On a recently cold day (there have been so many) a friend asked what I cooking for dinner.
"Rice soup'" I said and she was less than thrilled. Rice soup is really one of my favorite things, but I too, shared that initial reaction the first time I encounter it. My godmother cooked it one day when I was young. She made some rice and when it was done, she added some half-and-half, butter, salt and pepper. I was still not convinced. Then I tasted it. It was truly a revelation. Simple, creamy, rich, salty with a pepper kick. I was hooked.
Now it is a favorite planned-over. I always make more rice than I need. It's funny to me that we eat all sorts of grains for breakfast, but unlike most of the world, we rarely eat rice for breakfast. (Do not tell me you eat Rice Cripies... it's just not the same.)
Rice SoupThis is a lovely dish to serve for breakfast, lunch with a salad, or as a side for dinner. Try making it in individual cocottes.
2 cups cooked rice
1 tablespoon butter
1 cup half-and-half
salt and pepper
Place the cooked rice in a small saucepan. Add the butter and half-and-half. Heat thoroughly, but do not bring to a boil! Add lots of salt and pepper.
For a more fancy presentation: Ladle the rice soup into a bowl. Add an egg. Set under the broiler until the egg is just set. Shave some Parmesan over the top.
Let me just say here that, while I am not the best photographer, the picture does reflect the color of my eggs. I take little credit. I do feed my chickens well and they comb the countryside foraging for nice buggy protein. (And they occasionally forage into the kitchen!) The yolks are really that bright orange!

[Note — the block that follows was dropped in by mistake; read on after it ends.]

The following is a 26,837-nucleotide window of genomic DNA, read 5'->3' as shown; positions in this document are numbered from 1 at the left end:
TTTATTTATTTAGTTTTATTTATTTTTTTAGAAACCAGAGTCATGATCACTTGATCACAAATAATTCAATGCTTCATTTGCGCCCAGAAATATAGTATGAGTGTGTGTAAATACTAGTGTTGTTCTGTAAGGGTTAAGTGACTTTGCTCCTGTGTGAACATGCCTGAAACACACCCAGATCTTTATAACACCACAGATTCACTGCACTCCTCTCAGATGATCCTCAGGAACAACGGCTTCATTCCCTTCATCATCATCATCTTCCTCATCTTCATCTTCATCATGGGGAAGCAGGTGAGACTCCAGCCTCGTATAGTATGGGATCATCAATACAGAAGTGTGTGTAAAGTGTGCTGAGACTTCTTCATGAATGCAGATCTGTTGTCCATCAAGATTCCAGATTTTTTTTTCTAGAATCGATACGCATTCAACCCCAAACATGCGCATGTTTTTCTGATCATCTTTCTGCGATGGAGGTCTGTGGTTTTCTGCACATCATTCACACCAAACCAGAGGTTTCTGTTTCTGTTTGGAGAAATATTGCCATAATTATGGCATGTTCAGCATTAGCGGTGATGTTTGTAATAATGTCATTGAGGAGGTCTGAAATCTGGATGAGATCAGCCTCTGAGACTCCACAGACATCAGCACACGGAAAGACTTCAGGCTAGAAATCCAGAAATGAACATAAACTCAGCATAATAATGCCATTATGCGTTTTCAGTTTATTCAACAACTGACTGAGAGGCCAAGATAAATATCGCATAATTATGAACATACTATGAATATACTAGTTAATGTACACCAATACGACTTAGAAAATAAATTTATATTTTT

Yesterday we featured our:
Cookbook Of The Day Challenge:
1. Go to your shelf and pull out your favorite cookbook.
2. Check the purchase price.
3. Donate that amount to Feeding America.
We took the challenge with A Platter of Figs which was our Cookbook Of The Day.
I learned to make the above rice soup from my godmother. She was the most beautiful woman I ever saw with copper red hair that featured a stark, white streak emanating from her left temple. She and my godfather were a dashing couple. My godparents are both dead, but I think of them often.
They lived next door to my mother in Alabama during a period when they were all destitute. My godfather was driving a truck and arrived home late one night, tired and hungry. There was nothing in the house to eat. NOTHING. My godmother went to her sister and she had nothing. She went to my mother's and my mother had one can of English peas. My godmother cried because he didn't eat English peas, but she took them home because that was all they had.
When I knew my godfather, he was an immaculate dresser, with a gold watch, a money clip full of hundred dollar bills and new Cadillac. But I never saw him that he didn't tell me the story of the English peas, they were he said, "The best peas he ever ate."
I cannot imagine empty cupboards. But everyday people go hungry in America. Don't forget them.